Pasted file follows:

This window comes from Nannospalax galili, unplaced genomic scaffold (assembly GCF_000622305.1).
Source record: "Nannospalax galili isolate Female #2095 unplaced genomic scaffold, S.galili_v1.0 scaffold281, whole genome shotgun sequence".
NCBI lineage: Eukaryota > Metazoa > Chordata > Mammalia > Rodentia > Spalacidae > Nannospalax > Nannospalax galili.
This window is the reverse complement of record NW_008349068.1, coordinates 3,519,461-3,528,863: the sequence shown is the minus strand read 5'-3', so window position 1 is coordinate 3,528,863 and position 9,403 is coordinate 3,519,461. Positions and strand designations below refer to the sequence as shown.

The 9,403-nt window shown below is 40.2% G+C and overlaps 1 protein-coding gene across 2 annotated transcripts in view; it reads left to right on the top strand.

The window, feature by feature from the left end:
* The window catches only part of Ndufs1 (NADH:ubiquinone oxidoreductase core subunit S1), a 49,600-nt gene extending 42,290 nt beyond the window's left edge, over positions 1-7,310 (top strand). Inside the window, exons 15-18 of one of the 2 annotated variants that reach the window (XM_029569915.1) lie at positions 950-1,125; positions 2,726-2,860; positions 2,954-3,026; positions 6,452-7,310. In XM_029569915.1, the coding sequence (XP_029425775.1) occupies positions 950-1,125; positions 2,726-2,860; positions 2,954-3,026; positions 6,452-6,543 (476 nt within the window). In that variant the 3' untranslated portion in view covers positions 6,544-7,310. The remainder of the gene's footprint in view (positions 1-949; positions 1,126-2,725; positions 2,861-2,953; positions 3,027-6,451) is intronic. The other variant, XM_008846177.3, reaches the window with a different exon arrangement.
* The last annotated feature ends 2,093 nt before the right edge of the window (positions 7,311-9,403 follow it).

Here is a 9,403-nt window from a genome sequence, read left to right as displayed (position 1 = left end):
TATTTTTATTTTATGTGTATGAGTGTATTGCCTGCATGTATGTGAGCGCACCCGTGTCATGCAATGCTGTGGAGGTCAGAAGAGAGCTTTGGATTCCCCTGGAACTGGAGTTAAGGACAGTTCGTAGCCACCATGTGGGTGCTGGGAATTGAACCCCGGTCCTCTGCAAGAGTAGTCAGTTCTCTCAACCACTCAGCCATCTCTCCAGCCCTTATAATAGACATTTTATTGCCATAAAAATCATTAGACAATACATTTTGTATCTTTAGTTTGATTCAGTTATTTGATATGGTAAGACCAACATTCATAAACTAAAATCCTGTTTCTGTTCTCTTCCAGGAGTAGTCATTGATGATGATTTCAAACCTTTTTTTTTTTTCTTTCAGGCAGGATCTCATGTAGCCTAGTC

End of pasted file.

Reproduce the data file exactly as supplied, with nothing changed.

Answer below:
This window comes from Nannospalax galili, unplaced genomic scaffold (assembly GCF_000622305.1).
Source record: "Nannospalax galili isolate Female #2095 unplaced genomic scaffold, S.galili_v1.0 scaffold281, whole genome shotgun sequence".
NCBI lineage: Eukaryota > Metazoa > Chordata > Mammalia > Rodentia > Spalacidae > Nannospalax > Nannospalax galili.
This window is the reverse complement of record NW_008349068.1, coordinates 3,519,461-3,528,863: the sequence shown is the minus strand read 5'-3', so window position 1 is coordinate 3,528,863 and position 9,403 is coordinate 3,519,461. Positions and strand designations below refer to the sequence as shown.

The 9,403-nt window shown below is 40.2% G+C and overlaps 1 protein-coding gene across 2 annotated transcripts in view; it reads left to right on the top strand.

The window, feature by feature from the left end:
* The window catches only part of Ndufs1 (NADH:ubiquinone oxidoreductase core subunit S1), a 49,600-nt gene extending 42,290 nt beyond the window's left edge, over positions 1-7,310 (top strand). Inside the window, exons 15-18 of one of the 2 annotated variants that reach the window (XM_029569915.1) lie at positions 950-1,125; positions 2,726-2,860; positions 2,954-3,026; positions 6,452-7,310. In XM_029569915.1, the coding sequence (XP_029425775.1) occupies positions 950-1,125; positions 2,726-2,860; positions 2,954-3,026; positions 6,452-6,543 (476 nt within the window). In that variant the 3' untranslated portion in view covers positions 6,544-7,310. The remainder of the gene's footprint in view (positions 1-949; positions 1,126-2,725; positions 2,861-2,953; positions 3,027-6,451) is intronic. The other variant, XM_008846177.3, reaches the window with a different exon arrangement.
* The last annotated feature ends 2,093 nt before the right edge of the window (positions 7,311-9,403 follow it).

Here is a 9,403-nt window from a genome sequence, read left to right as displayed (position 1 = left end):
TATTTTTATTTTATGTGTATGAGTGTATTGCCTGCATGTATGTGAGCGCACCCGTGTCATGCAATGCTGTGGAGGTCAGAAGAGAGCTTTGGATTCCCCTGGAACTGGAGTTAAGGACAGTTCGTAGCCACCATGTGGGTGCTGGGAATTGAACCCCGGTCCTCTGCAAGAGTAGTCAGTTCTCTCAACCACTCAGCCATCTCTCCAGCCCTTATAATAGACATTTTATTGCCATAAAAATCATTAGACAATACATTTTGTATCTTTAGTTTGATTCAGTTATTTGATATGGTAAGACCAACATTCATAAACTAAAATCCTGTTTCTGTTCTCTTCCAGGAGTAGTCATTGATGATGATTTCAAACCTTTTTTTTTTTTCTTTCAGGCAGGATCTCATGTAGCCTAGTC